A new publication!

Aloha pond-lovers: Good news! The paper that resulted from my mangrove project is now published online in the Journal of Experimental Marine Biology and Ecology. The abstract is below, but I will summarize even more succinctly here: 1) Mangrove roots decompose much more slowly in He’eia fishpond than they do in their native range 2) … Continue reading

Venturing Out of the Pond

It has been several months since my last post, and many exciting developments have occurred since then! I have much to share, but the first and most important change is that I have finished my Masters project in the fishpond and begun a new series of studies in the Pacific Northwest, where I just began … Continue reading

Whatever Sinks Your Boat: Pests as a Conservation Tool

Teredo worms (or shipworms), which are actually bivalves of the family Teredinidae, are legendary in their appetites for ship hulls, wood pilings, or any other wood found in the ocean. Like a clam or any other bivalve, they have two sharp shells on one end, but their long, soft body makes them look more like … Continue reading

Little Shop of Cores: What Lives in He’eia’s Sediments

These invertebrates were found in sediment cores from the edge of the pond, all of them areas were mangroves had been removed (See “Old Scourge, New Questions,” January 30th). Some organisms may have been living a few centimeters underneath the sediment surface, while others may have had shallower burrows– since these samples were depth-integrated, we … Continue reading

Old Scourge, New Questions

There are some new project developments at hand! In addition to examining invasive algal canopies, I’ve also started some preliminary work on a new structure-forming alien species: red mangrove (Rhizophora mangle). Mangroves, while important nutrient sources and nursery grounds in their native habitats, are alien species in Hawai’i, with quite different effects on the native … Continue reading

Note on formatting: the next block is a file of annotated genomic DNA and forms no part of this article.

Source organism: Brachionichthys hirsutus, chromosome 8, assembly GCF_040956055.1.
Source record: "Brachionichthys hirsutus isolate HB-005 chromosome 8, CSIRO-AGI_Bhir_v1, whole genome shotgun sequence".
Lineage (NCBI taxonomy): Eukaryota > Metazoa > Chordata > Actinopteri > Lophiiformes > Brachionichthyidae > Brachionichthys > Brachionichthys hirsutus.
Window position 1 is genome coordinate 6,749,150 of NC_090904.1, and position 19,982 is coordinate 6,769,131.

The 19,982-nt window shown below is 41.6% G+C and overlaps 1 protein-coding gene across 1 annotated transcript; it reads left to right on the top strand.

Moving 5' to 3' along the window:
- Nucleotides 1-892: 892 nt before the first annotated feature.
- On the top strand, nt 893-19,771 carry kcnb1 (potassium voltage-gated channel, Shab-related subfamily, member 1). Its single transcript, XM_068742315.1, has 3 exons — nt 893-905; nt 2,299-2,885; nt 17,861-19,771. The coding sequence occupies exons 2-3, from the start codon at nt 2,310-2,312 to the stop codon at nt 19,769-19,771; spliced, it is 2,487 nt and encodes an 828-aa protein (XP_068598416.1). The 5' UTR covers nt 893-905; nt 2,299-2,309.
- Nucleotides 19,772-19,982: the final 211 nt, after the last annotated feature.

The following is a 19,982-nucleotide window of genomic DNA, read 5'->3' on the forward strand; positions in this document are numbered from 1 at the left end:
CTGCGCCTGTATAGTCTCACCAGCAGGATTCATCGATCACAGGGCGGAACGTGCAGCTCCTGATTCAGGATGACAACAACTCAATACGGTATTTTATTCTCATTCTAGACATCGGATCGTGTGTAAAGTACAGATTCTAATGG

• Mahalo Nui Loa

    I recently graduated from the Donahue Lab at the University of Hawai'i at Manoa and am currently a graduate student at the University of Washington. This research is funded by a Graduate Research Fellowship from the National Science Foundation, as well a scholarship from the Seattle chapter of the Achievement Rewards for College Scientists (ARCS) Foundation.
  • “Where do ecological ideas come from? …Most do not spring deductively from the minds of ecologists, like Athena from the head of Zeus. Instead, they emerge when ecologists absorb the essential spirit of individual places– their genius loci.”

    ~Mary V. Price & Ian Billick, "The Ecology of Place"
  • “Aloha is the intelligence with which we meet life.”

    ~Olana A'i, Kumu Hula

  • “I no longer say ‘Hawaiian ways of knowing’ anymore. Because people relegate that to the margins. ‘Ways of knowing,’ as if it’s a quaint, anthropologic way of describing something outside us. No, it’s ‘epistemology,’ the philosophy of knowledge. Land educates. ‘Ike ‘aina. The land of your birth educates you. This land here educates you.”

    ~Manu Meyer